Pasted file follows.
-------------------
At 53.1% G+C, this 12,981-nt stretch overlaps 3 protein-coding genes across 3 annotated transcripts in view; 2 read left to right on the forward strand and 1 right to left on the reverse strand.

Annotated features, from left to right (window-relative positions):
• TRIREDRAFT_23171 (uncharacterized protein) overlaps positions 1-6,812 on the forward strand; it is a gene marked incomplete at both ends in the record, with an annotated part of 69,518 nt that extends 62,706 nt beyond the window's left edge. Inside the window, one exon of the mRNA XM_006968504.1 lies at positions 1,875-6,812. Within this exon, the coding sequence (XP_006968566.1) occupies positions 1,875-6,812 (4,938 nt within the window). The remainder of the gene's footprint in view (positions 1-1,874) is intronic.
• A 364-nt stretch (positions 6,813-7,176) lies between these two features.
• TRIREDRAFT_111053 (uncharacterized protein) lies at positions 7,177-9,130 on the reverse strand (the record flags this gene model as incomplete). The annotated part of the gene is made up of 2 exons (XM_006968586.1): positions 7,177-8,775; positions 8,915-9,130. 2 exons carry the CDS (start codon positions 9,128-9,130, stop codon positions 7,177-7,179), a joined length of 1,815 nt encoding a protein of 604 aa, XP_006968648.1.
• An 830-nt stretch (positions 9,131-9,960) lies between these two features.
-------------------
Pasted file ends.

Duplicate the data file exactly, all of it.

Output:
At 53.1% G+C, this 12,981-nt stretch overlaps 3 protein-coding genes across 3 annotated transcripts in view; 2 read left to right on the forward strand and 1 right to left on the reverse strand.

Annotated features, from left to right (window-relative positions):
• TRIREDRAFT_23171 (uncharacterized protein) overlaps positions 1-6,812 on the forward strand; it is a gene marked incomplete at both ends in the record, with an annotated part of 69,518 nt that extends 62,706 nt beyond the window's left edge. Inside the window, one exon of the mRNA XM_006968504.1 lies at positions 1,875-6,812. Within this exon, the coding sequence (XP_006968566.1) occupies positions 1,875-6,812 (4,938 nt within the window). The remainder of the gene's footprint in view (positions 1-1,874) is intronic.
• A 364-nt stretch (positions 6,813-7,176) lies between these two features.
• TRIREDRAFT_111053 (uncharacterized protein) lies at positions 7,177-9,130 on the reverse strand (the record flags this gene model as incomplete). The annotated part of the gene is made up of 2 exons (XM_006968586.1): positions 7,177-8,775; positions 8,915-9,130. 2 exons carry the CDS (start codon positions 9,128-9,130, stop codon positions 7,177-7,179), a joined length of 1,815 nt encoding a protein of 604 aa, XP_006968648.1.
• An 830-nt stretch (positions 9,131-9,960) lies between these two features.